Paul Ryan. Photo (cc) 2016 by Gage Skidmore.
House Speaker Paul Ryan’s slide in the public eye from policy wonk to partisan hack was a long time coming. But it finally reached its bottom during the past few weeks in two revealingly smug displays of insolence.
The first came in the form of Ryan’s prediction that a report by the Congressional Budget Office would show that fewer Americans would be insured under his plan to replace President Barack Obama’s signature achievement, the Affordable Care Act.
“The one thing I’m certain will happen is CBO will say, ‘Well, gosh, not as many people will get coverage.’ You know why? Because this isn’t a government mandate,” Ryan said in a television interview. “So there’s no way we can compete with, on paper, a government mandate with coverage.”
Sure enough, the CBO reported that 24 million more Americans would go without coverage under Ryan’s plan than under Obamacare. And Ryan pronounced himself to be delighted, saying his legislation “is about giving people more choices and better access to a plan they can afford.” As for all those millions of people who would go without health coverage, well, you know, freedom.
Ryan’s second offense came last week in the form of a public conversation with Rich Lowry of National Review. In a classic “Not The Onion” moment, Ryan shared with Lowry his excitement at the prospect of slashing health care for the poor:
So Medicaid, sending it back to the states, capping its growth rate. We’ve been dreaming of this since I’ve been around — since you and I were drinking at a keg…. I’ve been thinking about this stuff for a long time. We’re on the cusp of doing something we’ve long believed in.
Ryan was so proud that he posted the video on his own website, Speaker.gov. It speaks volumes that he feels so comfortable in his assault on poor people that he can crack frat-boy jokes about it in front of an audience.
Not too many years ago, Ryan was regularly described as the intellectual leader of conservative Republicanism. He was a reader of books — well, OK, Ayn Rand novels. He discussed complex policy issues as though he knew what he was talking about. And he thoroughly bamboozled much of the punditocracy.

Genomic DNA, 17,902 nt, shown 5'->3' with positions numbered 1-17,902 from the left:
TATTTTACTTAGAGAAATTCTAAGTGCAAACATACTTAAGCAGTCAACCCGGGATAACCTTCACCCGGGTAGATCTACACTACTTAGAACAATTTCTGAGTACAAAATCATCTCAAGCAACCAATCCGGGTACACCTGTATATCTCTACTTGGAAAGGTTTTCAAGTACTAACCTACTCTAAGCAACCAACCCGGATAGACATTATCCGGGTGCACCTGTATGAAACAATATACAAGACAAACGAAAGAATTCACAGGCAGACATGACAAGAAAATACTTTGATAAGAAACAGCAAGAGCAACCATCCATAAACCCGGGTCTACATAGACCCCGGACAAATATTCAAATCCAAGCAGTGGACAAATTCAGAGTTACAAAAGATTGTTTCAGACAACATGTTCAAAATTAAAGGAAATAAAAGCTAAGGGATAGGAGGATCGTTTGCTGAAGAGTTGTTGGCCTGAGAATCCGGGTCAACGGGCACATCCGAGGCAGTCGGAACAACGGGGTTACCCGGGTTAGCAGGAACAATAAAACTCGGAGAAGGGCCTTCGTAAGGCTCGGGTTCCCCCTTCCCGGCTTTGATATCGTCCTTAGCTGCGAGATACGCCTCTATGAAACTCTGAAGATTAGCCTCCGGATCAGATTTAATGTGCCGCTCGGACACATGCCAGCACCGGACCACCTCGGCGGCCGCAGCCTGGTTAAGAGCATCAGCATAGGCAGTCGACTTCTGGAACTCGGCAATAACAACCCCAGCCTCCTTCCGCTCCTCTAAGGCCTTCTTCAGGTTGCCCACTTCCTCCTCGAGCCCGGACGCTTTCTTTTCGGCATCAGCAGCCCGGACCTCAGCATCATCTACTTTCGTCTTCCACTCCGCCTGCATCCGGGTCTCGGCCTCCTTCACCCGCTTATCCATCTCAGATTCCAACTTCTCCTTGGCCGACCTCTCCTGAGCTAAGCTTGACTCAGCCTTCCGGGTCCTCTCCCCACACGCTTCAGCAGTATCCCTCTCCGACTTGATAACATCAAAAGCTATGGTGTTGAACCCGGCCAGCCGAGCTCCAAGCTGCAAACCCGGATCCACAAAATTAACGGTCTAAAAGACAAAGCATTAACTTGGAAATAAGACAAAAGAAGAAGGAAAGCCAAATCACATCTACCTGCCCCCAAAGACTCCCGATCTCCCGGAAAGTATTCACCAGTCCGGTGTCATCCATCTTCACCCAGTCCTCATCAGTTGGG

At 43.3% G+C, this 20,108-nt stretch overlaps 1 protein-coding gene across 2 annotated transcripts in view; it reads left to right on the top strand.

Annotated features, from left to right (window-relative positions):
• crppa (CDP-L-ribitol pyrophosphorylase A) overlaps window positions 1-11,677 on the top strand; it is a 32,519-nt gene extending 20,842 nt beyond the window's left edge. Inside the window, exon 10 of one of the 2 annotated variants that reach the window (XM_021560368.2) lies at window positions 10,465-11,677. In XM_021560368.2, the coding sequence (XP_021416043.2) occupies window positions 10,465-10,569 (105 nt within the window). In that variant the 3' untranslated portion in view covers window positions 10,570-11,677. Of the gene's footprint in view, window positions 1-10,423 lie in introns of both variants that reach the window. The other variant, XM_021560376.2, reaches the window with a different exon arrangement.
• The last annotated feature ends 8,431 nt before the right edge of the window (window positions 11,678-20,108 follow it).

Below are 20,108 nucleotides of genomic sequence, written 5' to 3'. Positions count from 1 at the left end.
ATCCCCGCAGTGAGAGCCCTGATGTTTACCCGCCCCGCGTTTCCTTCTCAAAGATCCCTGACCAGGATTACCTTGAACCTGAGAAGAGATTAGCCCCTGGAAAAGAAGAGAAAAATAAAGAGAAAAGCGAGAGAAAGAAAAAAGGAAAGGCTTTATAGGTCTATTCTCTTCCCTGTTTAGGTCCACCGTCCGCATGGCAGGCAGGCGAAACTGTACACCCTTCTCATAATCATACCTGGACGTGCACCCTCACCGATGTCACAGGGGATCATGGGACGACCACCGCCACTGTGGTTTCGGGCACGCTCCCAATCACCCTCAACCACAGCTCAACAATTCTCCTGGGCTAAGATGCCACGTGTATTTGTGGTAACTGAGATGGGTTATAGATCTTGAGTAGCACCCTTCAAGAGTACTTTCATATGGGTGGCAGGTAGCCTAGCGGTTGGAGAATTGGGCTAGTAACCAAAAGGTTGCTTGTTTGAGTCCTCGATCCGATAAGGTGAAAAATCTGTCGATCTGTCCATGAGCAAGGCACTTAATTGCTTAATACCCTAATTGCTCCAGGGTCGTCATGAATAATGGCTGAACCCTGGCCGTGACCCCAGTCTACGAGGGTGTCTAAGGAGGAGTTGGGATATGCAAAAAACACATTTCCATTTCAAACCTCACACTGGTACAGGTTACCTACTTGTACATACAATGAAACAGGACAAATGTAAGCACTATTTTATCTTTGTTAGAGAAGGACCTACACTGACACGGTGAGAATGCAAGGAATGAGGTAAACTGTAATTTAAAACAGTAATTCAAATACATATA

In late 2015, shortly after Ryan deigned to become House speaker in response to the importunings of his leaderless party, Eric Alterman of The Nation dug up some choice quotes. Jacob Weisberg of Slate had referred to a Ryan plan to reform (that is, gut) Medicare as “brave, radical, and smart.” David Brooks of The New York Times wrote that Ryan had “set the standard of seriousness for anybody who wants to play in this discussion.”
According to a 2012 profile of Ryan by Alec MacGillis in The New Republic, the liberalish uberwonk Ezra Klein of The Washington Post — who later founded Vox — was also not immune to Ryan’s charms. Klein praised Ryan’s radical budget-cutting plans as “a more honest entry into the debate” than typical conservative boilerplate. MacGillis also observed: “Once you earn a reputation as a Serious Man in Washington, it’s almost impossible to lose it.”
Gradually, Ryan has managed to lose it. Without question, Ryan’s slide began after he accepted Mitt Romney’s offer to be his running mate during the 2012 presidential campaign. Ryan was demolished during his debate with Joe Biden — a far more intelligent man than he is generally given credit for, but someone who, unlike Ryan, has never been described as an “intellectual.” It was an embarrassing moment for Ryan, and one from which he has never completely recovered, despite his rise in the Republican hierarchy.
Some observers have always been onto Ryan’s act. New York Times columnist Paul Krugman — a Nobel Prize-winning economist, which really does qualify him as an intellectual — has described Ryan as a “con man” and worse. Charles Pierce of Esquire regularly refers to Ryan as a “zombie-eyed granny starver.”
Now Ryan is putting the finishing touches on his proposal to repeal and replace Obamacare. As I write this, he is making changes to mollify conservatives who don’t think the measure goes far enough and moderates who think it goes too far. It will be quite a trick if he can pull it off. But as Robert David Sullivan of the Jesuit magazine America put it in a discussion on Facebook, “Paul Ryan is the Julia Child of making policy drafting catastrophes look barely presentable enough to swallow.”
Which is perhaps the ultimate irony of Paul Ryan. Even though he has been revealed as more an ideologue than an intellectual, even though his clenched-teeth alliance with President Trump has diminished him, he may be on the verge of his greatest triumph — a triumph that will line the pockets of the rich and harm the poor, the sick, and the elderly.
Ayn Rand would be so proud.